Tragedy prompts policy review

They've distributed cell phones to child abuse investigators. They've brought in medical experts to explain to lawyers and judges the often-complicated diagnoses in civil cases involving abused or neglected children. And they've set up ways for arson investigators and police officers to inform social workers of children at home during a fire or left alone in cars.

A year after two Dundalk boys died and their mother was charged with child abuse that resulted in her older son's death, Baltimore County government agencies have tried to learn from the case and tighten up the policies and procedures designed to keep children safe.


The deaths of 6-month-old Donald Lechner and 3-year-old Roy Lechner Jr., four months apart and under medically indeterminate circumstances, did not require an extensive overhaul of the child protective system, county officials said. But with a nip or tuck here and there, county officials say they hope they have removed obstacles and added safeguards to streamline agencies' work with other families.

"This was not a case where something slipped through the cracks," Mark Vidor, assistant director of the county Department of Social Services, said of the agency's interaction with the Lechner family. "The number of contacts and breadth of involvement by us and others was kind of staggering.


"Whenever a child dies, it's a terrible thing and people ask what more could have been done. This case doesn't lend itself to, 'This is what went wrong. This is where we dropped the ball.' But this case has ... made it abundantly clear to us that we need to be abundantly clear in these issues."

Denise Marie Lechner, 26, was sentenced last week to 30 years in prison for child abuse that resulted in Roy Jr.'s death. She told police that her son stopped breathing shortly after she had swatted his bottom, causing him to tumble down the basement stairs.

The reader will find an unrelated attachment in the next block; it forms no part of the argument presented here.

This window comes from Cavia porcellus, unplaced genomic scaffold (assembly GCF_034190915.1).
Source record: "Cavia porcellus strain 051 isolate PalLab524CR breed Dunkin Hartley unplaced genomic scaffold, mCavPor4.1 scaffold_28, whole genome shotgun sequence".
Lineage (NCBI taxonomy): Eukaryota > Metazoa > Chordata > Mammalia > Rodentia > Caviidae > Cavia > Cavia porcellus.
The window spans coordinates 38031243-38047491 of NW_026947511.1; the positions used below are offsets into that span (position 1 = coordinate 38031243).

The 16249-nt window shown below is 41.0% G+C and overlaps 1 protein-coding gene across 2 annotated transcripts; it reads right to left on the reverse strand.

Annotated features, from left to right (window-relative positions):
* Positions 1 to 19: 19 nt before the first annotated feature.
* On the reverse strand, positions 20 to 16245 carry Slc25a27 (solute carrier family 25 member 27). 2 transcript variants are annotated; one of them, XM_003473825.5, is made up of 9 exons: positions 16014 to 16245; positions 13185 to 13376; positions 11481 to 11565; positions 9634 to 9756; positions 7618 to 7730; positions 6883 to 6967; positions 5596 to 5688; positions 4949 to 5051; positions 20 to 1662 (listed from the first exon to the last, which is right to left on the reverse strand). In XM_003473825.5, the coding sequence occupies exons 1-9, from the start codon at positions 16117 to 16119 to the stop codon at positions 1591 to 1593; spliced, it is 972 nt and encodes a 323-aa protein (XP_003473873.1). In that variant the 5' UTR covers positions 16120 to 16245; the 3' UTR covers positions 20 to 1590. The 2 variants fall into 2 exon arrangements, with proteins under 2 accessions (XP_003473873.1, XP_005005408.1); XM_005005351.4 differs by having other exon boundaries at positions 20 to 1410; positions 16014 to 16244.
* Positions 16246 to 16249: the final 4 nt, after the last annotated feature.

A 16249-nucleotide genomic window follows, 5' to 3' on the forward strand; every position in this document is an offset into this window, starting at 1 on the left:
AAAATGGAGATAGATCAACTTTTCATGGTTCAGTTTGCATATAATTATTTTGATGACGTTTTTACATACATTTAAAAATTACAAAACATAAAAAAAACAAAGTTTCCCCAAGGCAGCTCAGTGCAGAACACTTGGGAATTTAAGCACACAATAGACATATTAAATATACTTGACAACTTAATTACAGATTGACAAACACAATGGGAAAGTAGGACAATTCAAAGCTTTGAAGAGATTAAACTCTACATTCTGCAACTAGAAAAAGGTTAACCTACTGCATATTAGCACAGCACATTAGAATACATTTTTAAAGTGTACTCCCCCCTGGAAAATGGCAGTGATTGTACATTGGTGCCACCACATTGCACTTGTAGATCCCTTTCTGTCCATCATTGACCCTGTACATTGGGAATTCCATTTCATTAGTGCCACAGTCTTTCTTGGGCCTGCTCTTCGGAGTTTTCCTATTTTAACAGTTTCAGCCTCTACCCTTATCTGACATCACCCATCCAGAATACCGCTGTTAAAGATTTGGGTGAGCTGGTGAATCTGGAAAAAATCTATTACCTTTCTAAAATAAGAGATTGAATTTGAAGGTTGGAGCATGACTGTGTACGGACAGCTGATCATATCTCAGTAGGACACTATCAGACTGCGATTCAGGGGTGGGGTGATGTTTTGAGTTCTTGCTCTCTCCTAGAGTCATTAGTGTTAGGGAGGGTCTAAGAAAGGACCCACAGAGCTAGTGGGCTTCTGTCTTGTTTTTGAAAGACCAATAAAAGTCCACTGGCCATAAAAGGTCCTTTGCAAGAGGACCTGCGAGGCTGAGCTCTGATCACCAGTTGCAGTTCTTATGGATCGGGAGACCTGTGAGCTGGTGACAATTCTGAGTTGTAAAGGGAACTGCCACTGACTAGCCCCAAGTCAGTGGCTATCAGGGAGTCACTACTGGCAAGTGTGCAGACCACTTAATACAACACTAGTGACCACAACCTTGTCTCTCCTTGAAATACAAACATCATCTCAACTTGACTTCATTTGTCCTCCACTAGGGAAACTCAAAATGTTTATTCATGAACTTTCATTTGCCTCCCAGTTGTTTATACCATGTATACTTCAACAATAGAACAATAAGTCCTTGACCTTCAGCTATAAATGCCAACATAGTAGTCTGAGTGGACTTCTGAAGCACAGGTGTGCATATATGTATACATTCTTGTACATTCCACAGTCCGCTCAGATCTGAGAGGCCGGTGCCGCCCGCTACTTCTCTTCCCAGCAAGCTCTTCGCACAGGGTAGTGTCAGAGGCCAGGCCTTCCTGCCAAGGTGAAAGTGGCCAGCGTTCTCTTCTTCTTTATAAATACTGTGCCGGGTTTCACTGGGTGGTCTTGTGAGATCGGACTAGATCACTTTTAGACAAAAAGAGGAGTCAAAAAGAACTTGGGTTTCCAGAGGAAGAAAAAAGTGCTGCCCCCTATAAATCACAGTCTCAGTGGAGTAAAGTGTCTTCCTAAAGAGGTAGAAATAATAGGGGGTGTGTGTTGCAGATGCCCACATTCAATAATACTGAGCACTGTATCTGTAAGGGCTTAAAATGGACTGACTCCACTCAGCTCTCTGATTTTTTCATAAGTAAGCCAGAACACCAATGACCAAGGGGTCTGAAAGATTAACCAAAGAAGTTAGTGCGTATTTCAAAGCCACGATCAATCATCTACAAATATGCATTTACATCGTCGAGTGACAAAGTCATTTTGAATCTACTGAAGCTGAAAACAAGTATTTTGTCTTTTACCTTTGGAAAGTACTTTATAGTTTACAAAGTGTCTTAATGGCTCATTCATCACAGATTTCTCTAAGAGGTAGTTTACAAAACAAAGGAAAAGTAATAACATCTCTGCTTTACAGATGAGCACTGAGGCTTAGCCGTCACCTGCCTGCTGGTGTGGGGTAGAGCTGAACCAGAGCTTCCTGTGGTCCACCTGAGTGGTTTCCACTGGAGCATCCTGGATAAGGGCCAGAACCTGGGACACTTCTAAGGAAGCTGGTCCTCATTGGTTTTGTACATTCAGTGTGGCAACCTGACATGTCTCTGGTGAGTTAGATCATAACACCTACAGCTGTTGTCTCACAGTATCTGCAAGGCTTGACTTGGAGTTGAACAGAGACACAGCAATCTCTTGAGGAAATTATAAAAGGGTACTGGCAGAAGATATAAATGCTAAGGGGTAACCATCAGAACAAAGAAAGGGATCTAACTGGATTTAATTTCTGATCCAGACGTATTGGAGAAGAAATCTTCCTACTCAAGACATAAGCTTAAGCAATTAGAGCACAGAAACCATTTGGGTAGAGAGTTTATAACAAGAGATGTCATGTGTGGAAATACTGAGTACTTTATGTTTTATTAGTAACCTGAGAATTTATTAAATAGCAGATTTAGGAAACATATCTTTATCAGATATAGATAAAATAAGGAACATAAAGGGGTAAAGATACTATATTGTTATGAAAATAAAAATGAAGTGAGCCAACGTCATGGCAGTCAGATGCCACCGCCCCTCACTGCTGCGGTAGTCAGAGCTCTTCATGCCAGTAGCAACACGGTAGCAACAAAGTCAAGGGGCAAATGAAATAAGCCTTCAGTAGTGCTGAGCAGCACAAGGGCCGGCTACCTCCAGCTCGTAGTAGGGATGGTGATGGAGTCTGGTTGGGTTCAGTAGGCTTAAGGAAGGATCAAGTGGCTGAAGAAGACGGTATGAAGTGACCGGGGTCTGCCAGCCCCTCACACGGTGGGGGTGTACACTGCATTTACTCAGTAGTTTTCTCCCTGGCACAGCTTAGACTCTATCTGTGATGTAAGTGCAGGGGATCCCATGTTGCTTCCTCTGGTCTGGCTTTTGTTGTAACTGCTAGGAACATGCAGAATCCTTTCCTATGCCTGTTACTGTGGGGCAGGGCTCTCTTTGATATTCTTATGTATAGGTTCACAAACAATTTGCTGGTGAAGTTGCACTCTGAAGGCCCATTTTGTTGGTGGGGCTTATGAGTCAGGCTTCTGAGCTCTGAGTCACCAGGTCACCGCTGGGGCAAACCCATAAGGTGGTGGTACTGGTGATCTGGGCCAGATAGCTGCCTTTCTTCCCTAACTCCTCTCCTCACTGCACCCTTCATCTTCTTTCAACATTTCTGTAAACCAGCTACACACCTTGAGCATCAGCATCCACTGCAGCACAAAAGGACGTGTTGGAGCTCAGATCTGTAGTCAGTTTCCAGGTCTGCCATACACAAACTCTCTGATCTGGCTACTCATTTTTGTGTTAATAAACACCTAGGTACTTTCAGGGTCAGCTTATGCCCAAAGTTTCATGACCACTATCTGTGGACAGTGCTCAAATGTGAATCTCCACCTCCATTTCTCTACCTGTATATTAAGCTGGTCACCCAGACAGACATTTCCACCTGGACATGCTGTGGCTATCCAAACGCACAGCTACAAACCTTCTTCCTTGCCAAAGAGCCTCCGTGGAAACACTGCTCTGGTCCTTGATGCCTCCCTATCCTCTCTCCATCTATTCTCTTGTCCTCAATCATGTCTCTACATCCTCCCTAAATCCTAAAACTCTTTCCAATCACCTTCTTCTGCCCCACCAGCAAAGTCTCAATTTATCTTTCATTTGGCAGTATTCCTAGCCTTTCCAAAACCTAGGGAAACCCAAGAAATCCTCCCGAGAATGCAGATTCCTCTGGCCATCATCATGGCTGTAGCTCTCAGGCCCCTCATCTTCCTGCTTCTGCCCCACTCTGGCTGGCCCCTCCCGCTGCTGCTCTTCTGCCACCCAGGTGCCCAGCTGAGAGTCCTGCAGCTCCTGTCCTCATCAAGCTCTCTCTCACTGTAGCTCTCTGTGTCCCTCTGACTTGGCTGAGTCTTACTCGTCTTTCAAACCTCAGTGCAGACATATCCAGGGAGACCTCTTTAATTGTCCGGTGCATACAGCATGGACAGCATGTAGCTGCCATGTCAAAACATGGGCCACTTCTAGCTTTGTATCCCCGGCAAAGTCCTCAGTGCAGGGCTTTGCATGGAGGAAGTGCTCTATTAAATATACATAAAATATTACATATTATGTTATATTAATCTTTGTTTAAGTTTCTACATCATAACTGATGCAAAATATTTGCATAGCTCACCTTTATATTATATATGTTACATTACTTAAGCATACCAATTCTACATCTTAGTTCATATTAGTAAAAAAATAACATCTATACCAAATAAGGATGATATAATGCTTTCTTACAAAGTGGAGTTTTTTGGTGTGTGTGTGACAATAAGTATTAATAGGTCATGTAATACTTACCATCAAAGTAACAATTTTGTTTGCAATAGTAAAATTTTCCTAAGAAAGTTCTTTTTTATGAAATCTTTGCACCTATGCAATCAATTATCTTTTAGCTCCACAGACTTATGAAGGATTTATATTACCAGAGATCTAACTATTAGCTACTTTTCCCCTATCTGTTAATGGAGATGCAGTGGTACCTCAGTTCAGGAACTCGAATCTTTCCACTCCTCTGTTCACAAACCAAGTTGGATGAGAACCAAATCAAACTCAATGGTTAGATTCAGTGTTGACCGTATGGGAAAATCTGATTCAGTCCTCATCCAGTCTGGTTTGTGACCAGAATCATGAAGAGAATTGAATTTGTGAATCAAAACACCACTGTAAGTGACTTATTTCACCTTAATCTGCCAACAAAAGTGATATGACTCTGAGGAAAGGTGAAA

The medical examiner who conducted the toddler's autopsy listed the boy's fall, his asthma, a seizure, an untreated strep throat infection and asphyxiation due to smothering as possible causes of death. He could not determine whether Roy Jr. died from natural causes, an accident or a homicide.

Roy Jr.'s death followed more than 150 visits from Baltimore County social workers and the November 2004 death of his baby brother. The medical examiner similarly could not attribute Donald's death to natural causes, an accident or a homicide. His cause of death was listed as sudden unexplained death in infancy.

In a report delivered in December to Baltimore County Executive James T. Smith Jr., the county's Child Protection Panel made nine broad recommendations, including professional education and training of DSS staff, police, judges, juvenile masters and relevant attorneys regarding "the nature of sudden unexplained death in infancy and the risks to surviving children that might arise from such situations."

That cause of death is similar to a finding of sudden infant death syndrome, or SIDS, according to medical experts. However, a finding of sudden unexplained death in infancy generally means that medical examiners found the death to be suspicious but could not pinpoint why.

"Even though it's unexplained doesn't mean there isn't reason for concern," said Timothy W. Griffith, director of the county's social services department.

Added Vidor, "We want to make sure that people know it doesn't mean it's a benign event just because you can't explain it."


To that end, Baltimore County Circuit Judge Kathleen G. Cox invited two experts - the director of pediatric emergency medicine at Johns Hopkins Hospital and Hopkins' child protection team coordinator - to conduct a training session late last year for county judges, juvenile masters, attorneys and social workers who regularly participate in court hearings to determine whether children are being abused or neglected. Those court proceedings are often referred to as CINA hearings, for Children In Need of Assistance.